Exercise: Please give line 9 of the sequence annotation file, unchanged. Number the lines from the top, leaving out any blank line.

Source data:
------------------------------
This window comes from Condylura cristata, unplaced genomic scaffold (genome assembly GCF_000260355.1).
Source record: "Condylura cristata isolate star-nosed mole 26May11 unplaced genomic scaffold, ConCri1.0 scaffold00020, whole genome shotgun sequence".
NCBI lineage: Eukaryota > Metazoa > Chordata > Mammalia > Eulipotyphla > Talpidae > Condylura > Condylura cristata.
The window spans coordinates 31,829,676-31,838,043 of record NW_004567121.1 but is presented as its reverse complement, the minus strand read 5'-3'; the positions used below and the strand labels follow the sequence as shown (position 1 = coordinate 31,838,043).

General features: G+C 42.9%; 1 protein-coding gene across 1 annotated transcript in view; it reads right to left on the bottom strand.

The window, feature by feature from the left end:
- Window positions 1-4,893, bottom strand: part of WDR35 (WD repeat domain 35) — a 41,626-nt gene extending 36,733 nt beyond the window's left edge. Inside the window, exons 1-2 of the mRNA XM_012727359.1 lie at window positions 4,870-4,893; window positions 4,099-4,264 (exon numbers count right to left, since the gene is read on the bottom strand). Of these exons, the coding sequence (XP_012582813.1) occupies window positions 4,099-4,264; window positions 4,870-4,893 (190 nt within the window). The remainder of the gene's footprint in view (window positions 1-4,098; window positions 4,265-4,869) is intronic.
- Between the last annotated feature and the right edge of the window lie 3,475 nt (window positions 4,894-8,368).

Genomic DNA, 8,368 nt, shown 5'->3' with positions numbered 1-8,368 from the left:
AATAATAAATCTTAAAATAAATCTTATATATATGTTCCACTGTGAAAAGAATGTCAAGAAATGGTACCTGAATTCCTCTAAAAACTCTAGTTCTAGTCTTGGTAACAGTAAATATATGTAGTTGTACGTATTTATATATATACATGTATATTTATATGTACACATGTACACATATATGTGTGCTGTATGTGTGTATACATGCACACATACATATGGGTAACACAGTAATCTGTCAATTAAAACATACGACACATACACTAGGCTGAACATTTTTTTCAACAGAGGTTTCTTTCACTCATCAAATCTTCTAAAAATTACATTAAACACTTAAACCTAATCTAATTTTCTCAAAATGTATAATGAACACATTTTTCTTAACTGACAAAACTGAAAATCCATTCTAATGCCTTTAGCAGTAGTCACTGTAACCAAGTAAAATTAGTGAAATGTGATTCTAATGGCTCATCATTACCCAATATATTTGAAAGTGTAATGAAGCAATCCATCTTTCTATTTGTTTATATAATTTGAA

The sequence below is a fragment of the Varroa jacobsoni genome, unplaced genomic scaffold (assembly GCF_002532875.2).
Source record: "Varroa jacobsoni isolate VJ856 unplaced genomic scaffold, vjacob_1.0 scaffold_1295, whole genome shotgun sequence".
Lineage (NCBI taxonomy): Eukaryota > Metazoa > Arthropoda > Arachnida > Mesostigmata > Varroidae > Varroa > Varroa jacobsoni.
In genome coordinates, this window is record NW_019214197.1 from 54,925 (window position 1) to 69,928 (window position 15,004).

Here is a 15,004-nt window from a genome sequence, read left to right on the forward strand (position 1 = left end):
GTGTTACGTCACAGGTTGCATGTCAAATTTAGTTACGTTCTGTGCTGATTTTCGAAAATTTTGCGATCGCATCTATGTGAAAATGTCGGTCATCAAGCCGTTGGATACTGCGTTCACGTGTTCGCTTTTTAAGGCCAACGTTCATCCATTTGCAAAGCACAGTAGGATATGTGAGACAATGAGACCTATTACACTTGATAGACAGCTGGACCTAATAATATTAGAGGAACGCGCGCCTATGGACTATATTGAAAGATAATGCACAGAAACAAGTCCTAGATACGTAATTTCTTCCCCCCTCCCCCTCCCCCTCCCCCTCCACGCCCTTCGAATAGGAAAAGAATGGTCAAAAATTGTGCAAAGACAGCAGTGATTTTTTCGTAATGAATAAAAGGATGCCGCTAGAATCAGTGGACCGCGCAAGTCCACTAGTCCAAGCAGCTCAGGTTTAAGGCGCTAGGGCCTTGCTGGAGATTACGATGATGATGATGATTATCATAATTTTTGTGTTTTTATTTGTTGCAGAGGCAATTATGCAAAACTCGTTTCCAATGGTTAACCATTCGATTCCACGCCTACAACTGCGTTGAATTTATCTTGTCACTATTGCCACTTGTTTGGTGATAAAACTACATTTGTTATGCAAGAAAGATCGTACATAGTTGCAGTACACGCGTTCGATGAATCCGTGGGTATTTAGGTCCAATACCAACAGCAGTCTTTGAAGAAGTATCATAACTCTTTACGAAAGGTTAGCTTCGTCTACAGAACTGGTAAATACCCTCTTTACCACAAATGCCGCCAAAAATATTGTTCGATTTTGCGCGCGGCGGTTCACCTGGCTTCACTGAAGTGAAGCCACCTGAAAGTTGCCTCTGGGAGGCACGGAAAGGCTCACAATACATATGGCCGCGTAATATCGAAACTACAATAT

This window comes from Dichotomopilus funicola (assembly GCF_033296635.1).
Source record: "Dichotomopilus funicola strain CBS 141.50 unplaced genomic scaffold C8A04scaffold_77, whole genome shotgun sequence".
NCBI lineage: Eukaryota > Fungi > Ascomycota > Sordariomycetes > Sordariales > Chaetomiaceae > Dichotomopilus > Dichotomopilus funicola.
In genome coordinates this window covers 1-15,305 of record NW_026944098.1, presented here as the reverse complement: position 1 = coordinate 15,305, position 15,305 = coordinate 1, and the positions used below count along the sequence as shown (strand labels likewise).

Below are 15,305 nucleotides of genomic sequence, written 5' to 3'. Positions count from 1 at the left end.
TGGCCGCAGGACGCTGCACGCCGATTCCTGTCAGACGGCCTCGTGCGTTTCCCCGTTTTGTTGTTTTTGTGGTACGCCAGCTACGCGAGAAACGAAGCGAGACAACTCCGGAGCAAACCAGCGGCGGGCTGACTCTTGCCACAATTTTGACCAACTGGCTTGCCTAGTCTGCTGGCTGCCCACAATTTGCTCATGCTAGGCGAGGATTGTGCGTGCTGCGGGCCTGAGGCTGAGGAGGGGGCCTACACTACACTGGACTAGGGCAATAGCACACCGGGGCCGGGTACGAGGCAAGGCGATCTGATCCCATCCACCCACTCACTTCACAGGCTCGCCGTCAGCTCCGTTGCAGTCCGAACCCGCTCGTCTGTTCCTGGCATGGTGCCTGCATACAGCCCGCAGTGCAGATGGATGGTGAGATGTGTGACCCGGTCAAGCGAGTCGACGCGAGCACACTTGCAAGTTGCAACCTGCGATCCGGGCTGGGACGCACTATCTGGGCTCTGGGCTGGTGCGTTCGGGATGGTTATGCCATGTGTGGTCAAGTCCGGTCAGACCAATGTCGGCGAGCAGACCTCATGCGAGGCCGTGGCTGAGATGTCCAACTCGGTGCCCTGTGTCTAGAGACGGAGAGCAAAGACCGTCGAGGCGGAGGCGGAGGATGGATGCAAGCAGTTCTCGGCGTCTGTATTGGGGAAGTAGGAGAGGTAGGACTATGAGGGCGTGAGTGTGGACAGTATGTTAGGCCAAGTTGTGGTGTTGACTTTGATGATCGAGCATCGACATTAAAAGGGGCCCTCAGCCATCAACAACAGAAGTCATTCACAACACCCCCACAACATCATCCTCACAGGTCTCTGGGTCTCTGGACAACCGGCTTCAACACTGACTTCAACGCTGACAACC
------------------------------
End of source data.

Genomic DNA, 8,368 nt, shown 5'->3' with positions numbered 1-8,368 from the left: